SANDEE WILHOIT | Gaslamp Historical Association
Windsor Hotel (1887)
843 Fourth Avenue
Architectural Style – Italianate Revival
Architect – Unknown
Ever since San Diego came on the map in 1850, it has been a mecca for tourists looking to enjoy the balmy weather and improve their health.
Our first hotelier, Capt. Samuel Sumner Dunnells, proprietor of the New San Diego Hotel (1851), sensed the need for additional housing saying that his hotel, “does not begin to provide accommodations needed.” Consequently, in 1868, he purchased many lots from Alonzo Horton with the intention of building more hotels.
Although he purchased the property where the Windsor sits, Capt. Dunnells did not build the hotel. He immediately sold the lot to his brother-in-law. The property passed through several owners before it was sold to Andrew Van Horn for $525. Four months after his marriage to Mary E. Clark, Van Horn deeded half of his property to her “in consideration of conjugal love and affection.” He sold the other half of the property to H.E. Fellowes for $1500. Because of the increased property values in San Diego, Van Horn was the first owner to make a significant profit on the property.
On his wife’s property, he built a three-story, flat roofed, brick-veneered structure. A metal cornice graced the front and two staircases led to the second and third floors. The upstairs housed 30 small but comfortable rooms, named the Windsor, and advertised in Golden Era magazine as “European plan sample rooms for commercial travelers.” The city directory referred to the Windsor as furnished rooms, lodgings, apartments, hotels, and occasional offices.
Between 1910-1914, Mrs. Addie Davis, followed in rapid succession by Mrs. Hilda Hazelquist and Mrs. Nellie Long, ran half of the hotel as the North Windsor, and Oscar Gutharg operated the other half as the South Windsor. In reality, it was all one building, but the north half had a shady reputation. In 1915, the hotel was briefly renamed the Hotel Rice, before reverting to its original name, by which it is still known today.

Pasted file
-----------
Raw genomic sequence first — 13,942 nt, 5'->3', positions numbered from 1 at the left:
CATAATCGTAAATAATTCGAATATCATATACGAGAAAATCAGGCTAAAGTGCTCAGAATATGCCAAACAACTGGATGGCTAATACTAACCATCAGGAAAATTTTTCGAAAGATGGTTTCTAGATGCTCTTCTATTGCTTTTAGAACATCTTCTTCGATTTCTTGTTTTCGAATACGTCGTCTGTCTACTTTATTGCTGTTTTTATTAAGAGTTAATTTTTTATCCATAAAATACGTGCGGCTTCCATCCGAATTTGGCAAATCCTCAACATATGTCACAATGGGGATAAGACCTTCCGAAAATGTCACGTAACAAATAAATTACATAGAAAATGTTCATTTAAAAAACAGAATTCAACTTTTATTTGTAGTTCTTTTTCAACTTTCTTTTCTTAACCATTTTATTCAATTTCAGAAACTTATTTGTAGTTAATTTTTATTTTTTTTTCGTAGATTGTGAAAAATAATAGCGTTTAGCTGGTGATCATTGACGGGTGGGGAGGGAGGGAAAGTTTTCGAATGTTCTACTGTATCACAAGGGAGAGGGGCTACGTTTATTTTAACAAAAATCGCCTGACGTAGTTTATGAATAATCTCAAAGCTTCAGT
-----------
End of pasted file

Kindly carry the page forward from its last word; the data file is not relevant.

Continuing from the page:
The street level has always been a series of varied businesses, including originally Patten Tent and Awning Company, Nichols and Heilbron Pipefitters, the F.W. Woolworth Company and an extension of the San Diego Hardware Company. They were followed by saloons, restaurants, clothiers, and even a nightclub with go-go dancers in the 1960s. Mr. Heilbron of the Pipefitters later became known as “Mr. Water,” as he was instrumental in bringing Colorado River water to San Diego.
Throughout the years, the building has not been significantly altered and still operates as a hotel. On the south brick facade, the words, “Windsor Hotel” can still be seen, as they have been repainted from the original outlines. The street level houses Bandar, a popular Persian restaurant since 1996.
The Astor Hotel
Astor Hotel (1888)
421 E St.
Architectural Style – Modern
Architects – Anson Delane and Anton Reif
Joseph Faivre moved to San Diego in 1870. Originally from New Orleans, he first moved to Leavenworth, Kansas where he established a successful freight business. Once in San Diego, he made several real estate investments, and then sold most of his holdings at the height of the 1880s building boom. One site which he retained is the site of the present-day Astor Hotel. In 1887, Faivre had two buildings constructed by architects Delane and Reif. The first building was a three-story brick building with a shingle roof and a small wire glass light well with a ventilator pipe, which serviced all floors. The second building, the Astor, was of reinforced concrete and brick with a shingle roof. Along the front edge of the roof was a 35-foot parapet., and the interior was supported by steel trusses. The front door opened onto a wide staircase leading to the second level.